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Congress passes bipartisan legislation to avert national rail strike

WASHINGTON, D.C., December 1, 2022—Today, the Senate passed legislation forcing a tentative rail labor agreement that averted a national rail strike. The bill passed with a vote of 80 to 15, and now goes to President Joe Biden for signature.

Railway employees will receive an increase of paid time off (PTO) and aid sick leave for longer-term illnesses. However, the Senate axed adding seven days of paid sick leave to the agreement.

Ian Jefferies

“The Senate acted with leadership and urgency with today’s vote to avert an economically devastating rail work stoppage,” said AAR President and CEO Ian Jefferies. “As we close out this long, challenging process, none of the parties achieved everything they advocated for. The product of these agreements is a compromise by nature, but the result is one of substantial gains for rail employees. More broadly, all rail stakeholders and the economy writ large now have certainty about the path forward.”

According to the Association of American Railroads, the contracts now in place will:

  • Provide a 24 percent wage increase during the five-year period from 2020 through 2024, including an immediate payout on average of $16,000 upon ratification.
  • Include $5,000 in performance bonuses, with total average annual pay and benefits reaching $160,000 by the end of the contract period.
  • Maintain some of the best healthcare plans in the nation.
  • Provide an additional paid personal leave day per year.
  • Continue to provide multiple options for time off and, for those employees who operate trains, the agreements include enhanced abilities to schedule time off and local agreements to be finalized after ratification of the national agreement will further enhance quality of life and the predictability of schedules.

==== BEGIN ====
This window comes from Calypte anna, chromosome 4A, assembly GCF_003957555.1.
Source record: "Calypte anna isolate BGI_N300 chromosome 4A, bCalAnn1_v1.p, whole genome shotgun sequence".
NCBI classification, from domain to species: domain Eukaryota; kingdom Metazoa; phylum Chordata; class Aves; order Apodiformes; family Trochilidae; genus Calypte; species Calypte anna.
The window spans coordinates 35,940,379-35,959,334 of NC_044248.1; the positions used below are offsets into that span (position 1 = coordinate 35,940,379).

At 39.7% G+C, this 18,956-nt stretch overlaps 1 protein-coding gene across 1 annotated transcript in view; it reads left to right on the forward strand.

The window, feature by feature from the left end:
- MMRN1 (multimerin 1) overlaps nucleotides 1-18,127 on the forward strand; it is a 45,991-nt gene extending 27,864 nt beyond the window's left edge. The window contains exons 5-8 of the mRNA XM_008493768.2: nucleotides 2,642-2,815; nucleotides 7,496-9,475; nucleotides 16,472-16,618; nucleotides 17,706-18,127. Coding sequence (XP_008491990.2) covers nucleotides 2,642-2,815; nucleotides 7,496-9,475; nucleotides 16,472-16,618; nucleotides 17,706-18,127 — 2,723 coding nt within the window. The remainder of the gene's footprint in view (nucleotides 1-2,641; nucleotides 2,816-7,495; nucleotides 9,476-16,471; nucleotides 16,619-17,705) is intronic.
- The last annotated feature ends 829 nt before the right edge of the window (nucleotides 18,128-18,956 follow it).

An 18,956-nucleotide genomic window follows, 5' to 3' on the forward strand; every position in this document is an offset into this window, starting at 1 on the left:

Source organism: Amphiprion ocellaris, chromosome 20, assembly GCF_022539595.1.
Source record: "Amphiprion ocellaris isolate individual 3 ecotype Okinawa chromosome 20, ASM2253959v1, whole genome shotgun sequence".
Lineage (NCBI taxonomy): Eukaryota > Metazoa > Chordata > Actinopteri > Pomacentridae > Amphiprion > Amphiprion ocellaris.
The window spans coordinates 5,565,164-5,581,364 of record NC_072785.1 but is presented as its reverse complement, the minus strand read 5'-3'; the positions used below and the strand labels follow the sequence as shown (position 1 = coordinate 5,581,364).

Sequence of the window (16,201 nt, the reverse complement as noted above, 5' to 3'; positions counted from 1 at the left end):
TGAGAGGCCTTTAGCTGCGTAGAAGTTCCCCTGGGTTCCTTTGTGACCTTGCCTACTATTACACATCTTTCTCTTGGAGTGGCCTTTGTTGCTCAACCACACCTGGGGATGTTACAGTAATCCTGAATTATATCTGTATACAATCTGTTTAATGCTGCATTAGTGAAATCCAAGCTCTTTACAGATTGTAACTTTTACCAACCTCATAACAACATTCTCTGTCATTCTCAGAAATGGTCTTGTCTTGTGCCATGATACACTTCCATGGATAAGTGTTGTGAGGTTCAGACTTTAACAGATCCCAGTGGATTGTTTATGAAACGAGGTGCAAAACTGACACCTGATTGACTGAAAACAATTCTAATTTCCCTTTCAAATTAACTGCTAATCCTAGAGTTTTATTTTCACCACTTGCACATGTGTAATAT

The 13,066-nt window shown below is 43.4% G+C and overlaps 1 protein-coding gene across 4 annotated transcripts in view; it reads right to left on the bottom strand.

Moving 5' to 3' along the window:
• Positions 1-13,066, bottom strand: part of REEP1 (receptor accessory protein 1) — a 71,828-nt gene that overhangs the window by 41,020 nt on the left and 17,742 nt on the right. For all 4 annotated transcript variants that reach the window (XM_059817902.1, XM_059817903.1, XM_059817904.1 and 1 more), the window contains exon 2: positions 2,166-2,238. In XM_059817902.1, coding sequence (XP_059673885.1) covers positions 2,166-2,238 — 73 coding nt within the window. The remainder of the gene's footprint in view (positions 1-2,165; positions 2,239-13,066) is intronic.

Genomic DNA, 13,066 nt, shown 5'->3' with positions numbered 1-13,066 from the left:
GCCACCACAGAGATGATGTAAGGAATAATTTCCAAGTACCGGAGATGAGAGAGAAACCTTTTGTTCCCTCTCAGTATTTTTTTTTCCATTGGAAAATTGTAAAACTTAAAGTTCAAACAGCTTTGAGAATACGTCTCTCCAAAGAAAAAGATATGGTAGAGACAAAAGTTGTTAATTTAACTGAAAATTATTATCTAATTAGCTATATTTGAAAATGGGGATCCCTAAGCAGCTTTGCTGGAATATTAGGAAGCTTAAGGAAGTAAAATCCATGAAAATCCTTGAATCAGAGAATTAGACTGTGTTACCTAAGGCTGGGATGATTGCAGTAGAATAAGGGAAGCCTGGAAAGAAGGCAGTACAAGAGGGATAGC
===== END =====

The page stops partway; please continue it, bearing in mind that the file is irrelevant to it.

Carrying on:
rail strike

Yesterday the House passed bipartisan legislation Joint Resolution 100, 290-137, to help avert a looming freight rail strike the White House believes can paralyze the U.S. economy. The House also passed a paid sick leave amendment, 221-207, that would provide seven days of additional paid sick leave for rail workers. It’s now up to the Senate to decide if both of these measures become law.

“Rail workers keep supply chains and our economy moving. Congress must act to prevent a work stoppage and address the woefully inadequate sick leave provisions in the railway labor Tentative Agreement,” Representative Rick Larsen (WA-02) said to the House Wednesday.

Union freight railway workers announced their intention to strike this July frustrated by intolerable working conditions caused by understaffing and not receiving a single pay raise in three years despite several railroads reporting record earnings. A strike would bring 30% of the nation’s freight to a halt worsening an economy already hit hard by years of supply chain issues.

The prospect of a strike that could cost the U.S. economy $2 billion every day. A railway strike would also mean a complete closure of Solid Waste transfer stations and drop boxes here in Snohomish County because no refuse could be moved to landfills.  This would impact the weekly curbside pick-up of garbage, recycle and green waste for households and businesses.

President Joe Biden intervened in the 20-hour-long negotiations with unions back in September, presenting a tentative agreement between freight railway companies and their workers which included voluntary assigned days off and one additional paid day off, guaranteed time away for medical visits, no disruption to healthcare plans, an immediate wage increase, and an annual lump sum bonus of $5,000. Four of the twelve rail unions, representing more than 125,000 employees, approved their agreement but all twelve must ratify their contract to avoid strike.

The Brotherhood of Maintenance of Way Employees Division union announced on October 10, that its members rejected the tentative national agreement reached with the Class I freight railroads renewing the possibility of a nationwide railway strike that would bring rail freight to a halt.

“I fully support the right of rail workers to negotiate for better pay, benefits, and working conditions. For too long, railroads have had the upper hand,” Representative Suzan DelBene (WA-01) said Wednesday. “A national railroad strike would be devastating to working families and our economy. I voted today to enact the tentative agreement reached by union leaders and the railroads to provide workers with a raise and improved benefits while averting significant harm to our economy.

Editor’s Note: Article updated 10:15 p.m. on 12/01/2022 with senate vote passage.

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